Forthcoming Spring 2021
About the Book
We seek refuge at many points in our lives and the natural world is the haven in which solace may be found. A morning walk among the trees, sitting on a bench and gazing at the broad vistas, or dangling feet in the cool water of a prairie stream can heal and refresh a person exhausted by modern life. This is the story of such a place.
Many Dubuquers know it simply as ‘The Park’ as if no other park existed anywhere, since it is as comfortable and familiar as your own neighborhood or backyard. For generations ‘The Park’ has served as the setting for family get-togethers, community celebrations and personal reflection. Going to ‘The Park’ could be expected or exceptional depending on the event. As a retreat on a hot summer day, the wading pool and shady glens were always ten degrees cooler than elsewhere in the city. The annual opening celebration on Mother’s Day with the Order of the Arrow Pancake Breakfast was generally cold and windy and damp! It is a place of memories and a place to make memories – some shared and others deeply personal. This is my story of memories of this place.
Eagle Point Park is a place of outstanding beauty where nature and man have worked harmoniously to please and thrill, enchant and awe. Each generation over the past 100 years has left cherished indicators of their relationship to beauty in ‘The Park’ – those tree lined drives, cozy stone shelters, familiar beds of peonies and sublime panoramas. ‘The Park’ also provides a window into how closely our ideas of home, relaxation, security, inspiration and spiritually are intricately linked to a place. These chapters explore the impact each subsequent generation has had on the activities and design of ‘The Park.’ Additionally, this is my story of ‘The Park’.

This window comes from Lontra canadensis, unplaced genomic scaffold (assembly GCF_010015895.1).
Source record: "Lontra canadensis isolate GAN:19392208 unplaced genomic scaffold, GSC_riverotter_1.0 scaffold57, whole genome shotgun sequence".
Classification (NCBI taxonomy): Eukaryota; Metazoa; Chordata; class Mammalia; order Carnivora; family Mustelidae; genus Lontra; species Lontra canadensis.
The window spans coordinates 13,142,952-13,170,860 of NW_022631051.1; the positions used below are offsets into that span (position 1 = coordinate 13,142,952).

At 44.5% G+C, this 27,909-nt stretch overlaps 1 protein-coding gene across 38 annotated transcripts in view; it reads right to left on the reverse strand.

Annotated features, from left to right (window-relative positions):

About the Author
Dr Julie Schlarman is an art, urban and architectural historian, preservationist, visual artist, retired university professor, and museum professional. She was born in Dubuque, Iowa, a sixth-generation resident of the county through French ancestors that were founders in the area. The preservation of the history of this place has driven her work and research throughout the years.
After completion of a BA and MA in Fine Arts, with a focus on photography, Julie returned to Dubuque to gain practical knowledge in the realm of historic preservation by assisting her family in the restoration of the Captain Merry House in East Dubuque, IL. Simultaneous with this pursuit, she was also the educator and site supervisor at the National Mississippi River Museum, thereby expanding her knowledge of local cultural history. At the age of 40, she continued her education by accepting a position on a course in Country House Studies at the University of Leeds, UK while working in the modern art gallery at the Earl of Harewood’s estate in West Yorkshire. She received her doctorate under the supervision of Professor Dana Arnold at the University of Southampton, examining gendered and political spaces in early eighteenth-century London.
Julie spent many years as a professor in England, Saudi Arabia, and the United States, as well as presenting her research on eighteenth-century London, its architecture and public spaces, including parks and pleasure grounds at many notable institutions including Oxford University, Tate Modern, and the Georgian Society. She has received numerous awards for her scholarship. Dr Schlarman conducted the research and wrote the successful National Register of Historic Places nomination for Eagle Point Park, Dubuque, IA. She currently resides in Albuquerque, NM with her 12-year-old Yorkie Saffron and a rescue cat named Augustus.